Israel’s 33rd government is on the cusp of being formed. It has been a tortuous coalition negotiations path, and the fact that it has gone all the way to the 42nd and very last day of the mandated time allotted to form a coalition does not speak well about the ability of the erstwhile political partners to work together in the future.
Assuming that there is no final [really final this time] glitches, Prime Minister Benjamin Netanyahu, Yesh Atid leader Yair Lapid, and Habayit Hayehudi’s Naftali Bennett will sign a coalition deal Friday afternoon.
Netanyahu’s government will be made up of the Likud-Yisrael Beytenu [31 seats], Yesh Atid , Habayit Hayehud , Hatnuah , a thin ruling majority of 68 MKs.
Significantly, this government will not include the haredi Shas and United Torah Judaism parties. It is the first time, apart from one brief stint of two years in the Knesset opposition, that the haredim have not been included in an Israeli government for almost forty years – an entire generation. What was not possible with the haredim in government – teaching core curriculum in haredi schools, drafting haredim into the army and increasing their participation in the workforce – may now be possible. Possible, but perilous, as much rests on how much is done with the cooperation of the haredi leadership. While the haredim are out, the settlers of the religious Zionist stream are in, and they’re making a beeline for the institutions of religion and state, most significantly the position of Chief Rabbi. Again, the outcome of any potential changes to the fabric of haredi society relies on a smart and humanistic combination of kosher carrots and sticks.
Once installed in his third term as prime minister, Netanyahu’s first challenge will be to pass the national budget, ostensibly the reason he called elections in the first place. Israel is in murky financial waters, and the government will have to cut over NIS 30 billion in the state budget, as well as increase taxes and institute other painful austerity measures. He will have to do this while keeping the coalition intact, if that’s what he wants. It will be interesting to see how Lapid fares as Finance Minister in what is shaping up to be a severe austerity economy [it is telling that Netanyahu all but begged Lapid to take on the finance portfolio.] Lapid will have to immediately cut at least NIS 14 billion from state expenditure and may even need to raise taxes. “I’ve got your back,” Netanyahu told Lapid. Just Do It, go find the money.
On socioeconomic issues, the coalition may be able to make some important reforms to the structural flaws in Israel’s society and economy, but any far-reaching, root-and-branch reforms, if they happen, will take time. While some change can be expected to the institutions of religion and state in Israel, it is unlikely that Likud and Habayit Hayehudi will agree to transportation on the Sabbath, for instance. While the coalition will move to redress the imbalance in the equality of national burden, don’t expect to see thousands of young haredi men join the ranks of the IDF, or, alternatively, be locked up behind bars for draft dodging.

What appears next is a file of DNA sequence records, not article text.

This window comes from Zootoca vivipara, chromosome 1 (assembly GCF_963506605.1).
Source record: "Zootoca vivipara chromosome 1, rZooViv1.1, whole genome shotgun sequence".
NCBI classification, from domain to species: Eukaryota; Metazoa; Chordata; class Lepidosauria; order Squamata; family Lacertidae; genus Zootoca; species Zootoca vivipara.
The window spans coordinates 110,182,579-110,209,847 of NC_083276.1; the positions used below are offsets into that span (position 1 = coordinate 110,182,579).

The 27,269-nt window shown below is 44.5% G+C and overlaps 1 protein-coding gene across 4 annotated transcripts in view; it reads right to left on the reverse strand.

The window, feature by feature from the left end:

Not a lame-duck Prime Minister
Netanyahu’s second order of business will be to quell the uprising within his own Likud, borne out of deep and discernible dissatisfaction of many Likud ministers and MKs with the results of the elections and the results of the coalition talks. Netanyahu will move quickly to change the primaries system in the Likud, which was abused by interested parties, like the settlers and their supporters, to vote in hard-line politicians ahead of the moderate, old-guard conservatives. Tens of thousands of settlers, card-carrying Likud members all, voted in the Likud primaries to make sure that certain politicians were in and others out, but then voted for Habayit Hayehudi and other parties in the general elections. This was one major reason why the Likud fared so badly in the general elections. If he doesn’t want to be a lame-duck prime minister, Netanyahu first, and foremost, has to reassert his authority within the Likud party. Make no mistake, Netanyahu wants to run for a fourth term.
Divide and Conquer
His third order of business will be to make sure that Yair Lapid and Naftali Bennett don’t make his bid for a fourth term impossible. The country may have voted for Lapid and Bennett to ease their financial burden, but they also voted for Netanyahu to steer the country through burning Middle East sands. And this is how the government has ended up being divided: socioeconomic issues go to Lapid and Bennett, defense and foreign affairs stay with Likud-Beytenu. Lapid and Bennett can tackle the labor unions, striking nurses and dissatisfied teachers. Netanyahu and Ya’alon will tackle the Ayatollah. Lapid can “look for the money” leaving Netanyahu to “look for the centrifuges.” If Finance Minister Lapid wins, Netanyahu wins. If Lapid loses, Netanyahu wins.
The story of this post-election coalition-forming period was undoubtedly the historic and ironclad alliance between Lapid and Bennett. It began because of Netanyahu’s negative emotional response to Bennett’s electoral success which pushed Bennett into Lapid’s arms, and ended with Bennett becoming the real power broker behind Netanyahu’s ability to form a coalition.
Apart from their ideology over the peace process with the Palestinians, the two ascendant leaders see eye-to-eye on almost every socio-economic issue, especially the tough nut that is the inequality in the national burden, also known as the non-participation of the majority of the ultra-Orthodox sector in the military and, more crucially, the workforce.